Journal cover Journal topic
Geoscientific Model Development An interactive open-access journal of the European Geosciences Union
https://doi.org/10.5194/gmd-2017-43
© Author(s) 2017. This work is distributed under
the Creative Commons Attribution 3.0 License.
Model experiment description paper
21 Mar 2017
Review status
This discussion paper is under review for the journal Geoscientific Model Development (GMD).
Historical (1750–2014) anthropogenic emissions of reactive gases and aerosols from the Community Emission Data System (CEDS)
Rachel M. Hoesly1, Steven J. Smith1,2, Leyang Feng1, Zbigniew Klimont3, Greet Janssens-Maenhout4, Tyler Pitkanen1, Jonathan J. Seibert1, Linh Vu1, Robert J. Andres5, Ryan M. Bolt1, Tami C. Bond6, Laura Dawidowski7, Nazar Kholod1, Jun-ichi Kurokawa8, Meng Li9, Liang Liu6, Zifeng Lu10, Maria Cecilia P. Moura1, Patrick R. O'Rourke1, and Qiang Zhang9 1Joint Global Change Research Institute, Pacific Northwest National Lab, College Park, MD, 20740 USA
2Department of Atmospheric and Oceanic Science, University of Maryland, College Park, Maryland, 20742 USA
3International Institute for Applied Systems Analysis, Laxenburg, Austria
4European Commission, Joint Research Centre, Directorate Energy, Transport & Climate, Via Fermi 2749, I-21027 ISPRA, Italy
5Carbon Dioxide Information Analysis Center, Oak Ridge National Laboratory, Oak Ridge, TN 37831-6290 USA
6Dept. of Civil & Environmental Engineering, University of Illinois at Urbana-Champaign, Urbana, IL, 61801 USA
7Comisión Nacional de Energía Atómica, Buenos Aires, Argentina
8Japan Environmental Sanitation Center, Asia Center for Air Pollution Research, Atmospheric Research Department
9Department of Earth System Science, Tsinghua University, Beijing, China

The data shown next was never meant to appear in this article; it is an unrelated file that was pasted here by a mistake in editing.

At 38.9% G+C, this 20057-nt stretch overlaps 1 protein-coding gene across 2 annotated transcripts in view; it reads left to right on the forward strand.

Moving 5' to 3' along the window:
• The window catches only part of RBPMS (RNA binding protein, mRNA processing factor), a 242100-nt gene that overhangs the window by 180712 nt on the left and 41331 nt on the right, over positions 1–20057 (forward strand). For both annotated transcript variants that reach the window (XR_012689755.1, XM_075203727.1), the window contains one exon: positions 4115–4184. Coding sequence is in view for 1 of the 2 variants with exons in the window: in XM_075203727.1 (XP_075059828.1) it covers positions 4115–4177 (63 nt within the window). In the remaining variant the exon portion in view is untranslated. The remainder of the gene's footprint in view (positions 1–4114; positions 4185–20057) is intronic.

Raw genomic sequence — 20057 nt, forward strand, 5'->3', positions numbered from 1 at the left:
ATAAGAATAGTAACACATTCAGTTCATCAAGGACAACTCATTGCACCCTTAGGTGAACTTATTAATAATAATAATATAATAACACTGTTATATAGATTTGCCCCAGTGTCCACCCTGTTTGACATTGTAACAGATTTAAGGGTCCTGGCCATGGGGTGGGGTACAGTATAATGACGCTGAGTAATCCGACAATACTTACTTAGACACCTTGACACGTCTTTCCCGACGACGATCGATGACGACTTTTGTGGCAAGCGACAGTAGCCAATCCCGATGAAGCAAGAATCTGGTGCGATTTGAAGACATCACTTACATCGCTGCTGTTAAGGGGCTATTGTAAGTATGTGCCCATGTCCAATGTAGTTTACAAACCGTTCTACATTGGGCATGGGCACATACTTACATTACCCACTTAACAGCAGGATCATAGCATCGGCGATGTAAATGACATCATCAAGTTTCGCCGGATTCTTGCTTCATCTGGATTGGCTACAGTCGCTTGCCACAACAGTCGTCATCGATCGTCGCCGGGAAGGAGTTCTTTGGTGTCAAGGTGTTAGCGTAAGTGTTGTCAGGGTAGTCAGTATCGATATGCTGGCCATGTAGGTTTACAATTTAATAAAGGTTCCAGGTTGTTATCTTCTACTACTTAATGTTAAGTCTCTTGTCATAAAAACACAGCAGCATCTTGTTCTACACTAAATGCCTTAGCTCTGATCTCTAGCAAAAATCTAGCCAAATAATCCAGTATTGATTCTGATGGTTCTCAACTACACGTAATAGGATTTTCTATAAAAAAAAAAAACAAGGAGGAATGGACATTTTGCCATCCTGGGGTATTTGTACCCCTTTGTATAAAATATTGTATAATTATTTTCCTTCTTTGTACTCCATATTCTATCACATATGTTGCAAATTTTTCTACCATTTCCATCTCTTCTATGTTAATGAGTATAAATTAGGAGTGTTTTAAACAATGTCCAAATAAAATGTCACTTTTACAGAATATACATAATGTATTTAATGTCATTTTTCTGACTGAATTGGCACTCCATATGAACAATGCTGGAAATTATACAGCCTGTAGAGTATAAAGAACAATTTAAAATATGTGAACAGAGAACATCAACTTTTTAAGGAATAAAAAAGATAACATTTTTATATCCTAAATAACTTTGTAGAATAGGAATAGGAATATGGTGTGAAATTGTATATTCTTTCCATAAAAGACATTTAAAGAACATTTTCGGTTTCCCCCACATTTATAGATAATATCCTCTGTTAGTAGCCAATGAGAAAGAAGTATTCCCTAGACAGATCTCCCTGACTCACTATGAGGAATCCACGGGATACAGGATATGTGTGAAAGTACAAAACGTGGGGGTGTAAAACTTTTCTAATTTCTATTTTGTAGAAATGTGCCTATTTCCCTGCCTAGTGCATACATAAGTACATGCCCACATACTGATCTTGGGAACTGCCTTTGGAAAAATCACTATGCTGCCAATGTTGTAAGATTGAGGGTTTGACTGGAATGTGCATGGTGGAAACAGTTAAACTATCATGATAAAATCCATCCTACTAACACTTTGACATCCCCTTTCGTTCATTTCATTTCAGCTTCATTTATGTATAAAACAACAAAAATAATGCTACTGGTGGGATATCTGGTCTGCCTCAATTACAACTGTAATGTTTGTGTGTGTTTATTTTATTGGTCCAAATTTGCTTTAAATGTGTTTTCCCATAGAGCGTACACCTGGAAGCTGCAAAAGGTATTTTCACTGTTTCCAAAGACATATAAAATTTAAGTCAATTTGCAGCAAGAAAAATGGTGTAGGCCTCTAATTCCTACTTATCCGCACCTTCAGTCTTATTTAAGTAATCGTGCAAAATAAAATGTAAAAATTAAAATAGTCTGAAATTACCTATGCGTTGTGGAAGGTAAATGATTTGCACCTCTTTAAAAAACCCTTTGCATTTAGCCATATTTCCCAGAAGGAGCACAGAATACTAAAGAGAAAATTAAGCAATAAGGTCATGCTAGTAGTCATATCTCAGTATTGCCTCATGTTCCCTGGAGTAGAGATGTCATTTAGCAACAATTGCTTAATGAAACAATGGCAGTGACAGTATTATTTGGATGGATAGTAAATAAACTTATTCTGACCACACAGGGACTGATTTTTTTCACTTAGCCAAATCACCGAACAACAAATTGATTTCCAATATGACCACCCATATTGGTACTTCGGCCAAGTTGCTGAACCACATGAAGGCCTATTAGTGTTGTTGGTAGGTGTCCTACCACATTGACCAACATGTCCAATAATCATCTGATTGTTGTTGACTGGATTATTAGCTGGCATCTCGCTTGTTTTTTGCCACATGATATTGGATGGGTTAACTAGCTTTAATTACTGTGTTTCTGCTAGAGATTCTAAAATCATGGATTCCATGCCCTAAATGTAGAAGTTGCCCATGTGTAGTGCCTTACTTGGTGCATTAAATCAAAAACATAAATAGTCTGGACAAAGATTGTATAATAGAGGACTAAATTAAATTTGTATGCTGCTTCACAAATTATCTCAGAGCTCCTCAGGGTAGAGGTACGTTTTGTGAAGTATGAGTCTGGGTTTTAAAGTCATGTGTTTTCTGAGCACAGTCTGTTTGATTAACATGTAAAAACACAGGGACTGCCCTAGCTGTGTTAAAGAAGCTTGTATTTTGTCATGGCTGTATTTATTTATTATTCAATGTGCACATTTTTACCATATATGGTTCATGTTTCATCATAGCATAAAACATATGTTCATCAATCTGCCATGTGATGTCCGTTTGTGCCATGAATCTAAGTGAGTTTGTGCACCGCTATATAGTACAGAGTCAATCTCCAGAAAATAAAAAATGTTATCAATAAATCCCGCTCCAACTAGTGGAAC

10Energy Systems Division, Argonne National Laboratory, Argonne, IL, USA
Abstract. We present a new data set of annual historical (1750–2014) anthropogenic chemically reactive gases (CO, CH4, NH3, NOX, SO2, NMVOC), carbonaceous aerosols (BC and OC), and CO2 developed with the Community Emissions Database System (CEDS). We improve upon existing inventories with a more consistent and reproducible methodology applied to all emissions species, updated emission factors, and recent estimates through 2014. The data system relies on existing energy consumption data sets and regional and country-specific inventories to produce trends over recent decades. All emissions species are consistently estimated using the same activity data over all time periods. Emissions are provided on an annual basis at the level of country and sector and gridded with monthly seasonality. These estimates are comparable to, but generally slightly higher than, existing global inventories. Emissions over the most recent years are more uncertain, particularly in low- and middle-income regions where country-specific emission inventories are less available. Future work will involve refining and updating these emission estimates, estimating emissions uncertainty, and publication of the system as open source software.

Citation: Hoesly, R. M., Smith, S. J., Feng, L., Klimont, Z., Janssens-Maenhout, G., Pitkanen, T., Seibert, J. J., Vu, L., Andres, R. J., Bolt, R. M., Bond, T. C., Dawidowski, L., Kholod, N., Kurokawa, J.-I., Li, M., Liu, L., Lu, Z., Moura, M. C. P., O'Rourke, P. R., and Zhang, Q.: Historical (1750–2014) anthropogenic emissions of reactive gases and aerosols from the Community Emission Data System (CEDS), Geosci. Model Dev. Discuss., https://doi.org/10.5194/gmd-2017-43, in review, 2017.
Rachel M. Hoesly et al.
Rachel M. Hoesly et al.
Rachel M. Hoesly et al.

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Short summary
Historical emission trends are key inputs to earth systems and atmospheric chemistry models. We present a new data set of historical (1750–2014) anthropogenic gases (CO, CH4, NH3, NOX, SO2, NMVOC, BC, OC, and CO2) developed with the Community Emissions Database System (CEDS). This improves on existing inventories as it uses consistent methods and data across emissions species, has annual resolution for a longer and more recent time series, and is designed to be transparent and reproducible.
Historical emission trends are key inputs to earth systems and atmospheric chemistry models. We...
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